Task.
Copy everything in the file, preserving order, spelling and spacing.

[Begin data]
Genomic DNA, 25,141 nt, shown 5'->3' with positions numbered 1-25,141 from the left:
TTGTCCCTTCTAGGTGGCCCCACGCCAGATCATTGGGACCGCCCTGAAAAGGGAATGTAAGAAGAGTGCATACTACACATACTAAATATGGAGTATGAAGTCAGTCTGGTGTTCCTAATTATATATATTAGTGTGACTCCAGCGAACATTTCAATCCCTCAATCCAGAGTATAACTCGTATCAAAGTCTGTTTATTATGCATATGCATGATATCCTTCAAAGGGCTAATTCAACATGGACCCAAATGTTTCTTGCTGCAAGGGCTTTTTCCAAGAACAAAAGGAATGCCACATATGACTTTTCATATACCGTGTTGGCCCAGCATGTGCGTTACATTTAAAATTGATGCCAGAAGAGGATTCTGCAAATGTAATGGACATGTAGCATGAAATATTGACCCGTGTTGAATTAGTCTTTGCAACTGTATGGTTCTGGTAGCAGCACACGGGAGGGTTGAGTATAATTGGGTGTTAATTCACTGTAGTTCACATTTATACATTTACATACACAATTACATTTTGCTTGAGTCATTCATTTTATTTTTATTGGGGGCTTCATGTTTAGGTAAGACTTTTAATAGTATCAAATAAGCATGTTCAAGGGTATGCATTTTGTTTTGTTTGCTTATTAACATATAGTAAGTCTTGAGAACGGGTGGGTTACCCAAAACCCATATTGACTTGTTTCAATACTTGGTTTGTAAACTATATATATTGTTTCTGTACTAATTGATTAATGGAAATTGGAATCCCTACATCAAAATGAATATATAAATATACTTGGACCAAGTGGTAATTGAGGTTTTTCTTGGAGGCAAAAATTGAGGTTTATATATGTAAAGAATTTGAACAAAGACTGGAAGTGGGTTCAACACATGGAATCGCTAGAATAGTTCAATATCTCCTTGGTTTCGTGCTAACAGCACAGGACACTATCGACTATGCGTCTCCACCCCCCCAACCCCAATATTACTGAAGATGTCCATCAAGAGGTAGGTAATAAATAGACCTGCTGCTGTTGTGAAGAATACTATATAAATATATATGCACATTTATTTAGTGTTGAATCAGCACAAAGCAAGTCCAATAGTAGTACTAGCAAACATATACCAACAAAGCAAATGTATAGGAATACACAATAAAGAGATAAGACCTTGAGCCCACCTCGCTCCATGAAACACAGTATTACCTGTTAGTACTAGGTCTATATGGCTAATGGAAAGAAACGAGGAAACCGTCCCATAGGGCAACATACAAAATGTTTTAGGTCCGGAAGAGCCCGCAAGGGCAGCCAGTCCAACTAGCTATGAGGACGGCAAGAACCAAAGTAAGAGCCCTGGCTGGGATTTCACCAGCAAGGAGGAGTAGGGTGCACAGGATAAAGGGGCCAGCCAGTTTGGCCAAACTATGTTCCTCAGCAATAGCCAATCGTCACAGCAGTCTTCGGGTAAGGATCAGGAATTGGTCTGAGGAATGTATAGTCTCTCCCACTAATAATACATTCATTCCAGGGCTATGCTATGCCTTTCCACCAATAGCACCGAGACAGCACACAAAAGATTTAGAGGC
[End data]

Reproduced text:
Genomic DNA, 25,141 nt, shown 5'->3' with positions numbered 1-25,141 from the left:
TTGTCCCTTCTAGGTGGCCCCACGCCAGATCATTGGGACCGCCCTGAAAAGGGAATGTAAGAAGAGTGCATACTACACATACTAAATATGGAGTATGAAGTCAGTCTGGTGTTCCTAATTATATATATTAGTGTGACTCCAGCGAACATTTCAATCCCTCAATCCAGAGTATAACTCGTATCAAAGTCTGTTTATTATGCATATGCATGATATCCTTCAAAGGGCTAATTCAACATGGACCCAAATGTTTCTTGCTGCAAGGGCTTTTTCCAAGAACAAAAGGAATGCCACATATGACTTTTCATATACCGTGTTGGCCCAGCATGTGCGTTACATTTAAAATTGATGCCAGAAGAGGATTCTGCAAATGTAATGGACATGTAGCATGAAATATTGACCCGTGTTGAATTAGTCTTTGCAACTGTATGGTTCTGGTAGCAGCACACGGGAGGGTTGAGTATAATTGGGTGTTAATTCACTGTAGTTCACATTTATACATTTACATACACAATTACATTTTGCTTGAGTCATTCATTTTATTTTTATTGGGGGCTTCATGTTTAGGTAAGACTTTTAATAGTATCAAATAAGCATGTTCAAGGGTATGCATTTTGTTTTGTTTGCTTATTAACATATAGTAAGTCTTGAGAACGGGTGGGTTACCCAAAACCCATATTGACTTGTTTCAATACTTGGTTTGTAAACTATATATATTGTTTCTGTACTAATTGATTAATGGAAATTGGAATCCCTACATCAAAATGAATATATAAATATACTTGGACCAAGTGGTAATTGAGGTTTTTCTTGGAGGCAAAAATTGAGGTTTATATATGTAAAGAATTTGAACAAAGACTGGAAGTGGGTTCAACACATGGAATCGCTAGAATAGTTCAATATCTCCTTGGTTTCGTGCTAACAGCACAGGACACTATCGACTATGCGTCTCCACCCCCCCAACCCCAATATTACTGAAGATGTCCATCAAGAGGTAGGTAATAAATAGACCTGCTGCTGTTGTGAAGAATACTATATAAATATATATGCACATTTATTTAGTGTTGAATCAGCACAAAGCAAGTCCAATAGTAGTACTAGCAAACATATACCAACAAAGCAAATGTATAGGAATACACAATAAAGAGATAAGACCTTGAGCCCACCTCGCTCCATGAAACACAGTATTACCTGTTAGTACTAGGTCTATATGGCTAATGGAAAGAAACGAGGAAACCGTCCCATAGGGCAACATACAAAATGTTTTAGGTCCGGAAGAGCCCGCAAGGGCAGCCAGTCCAACTAGCTATGAGGACGGCAAGAACCAAAGTAAGAGCCCTGGCTGGGATTTCACCAGCAAGGAGGAGTAGGGTGCACAGGATAAAGGGGCCAGCCAGTTTGGCCAAACTATGTTCCTCAGCAATAGCCAATCGTCACAGCAGTCTTCGGGTAAGGATCAGGAATTGGTCTGAGGAATGTATAGTCTCTCCCACTAATAATACATTCATTCCAGGGCTATGCTATGCCTTTCCACCAATAGCACCGAGACAGCACACAAAAGATTTAGAGGC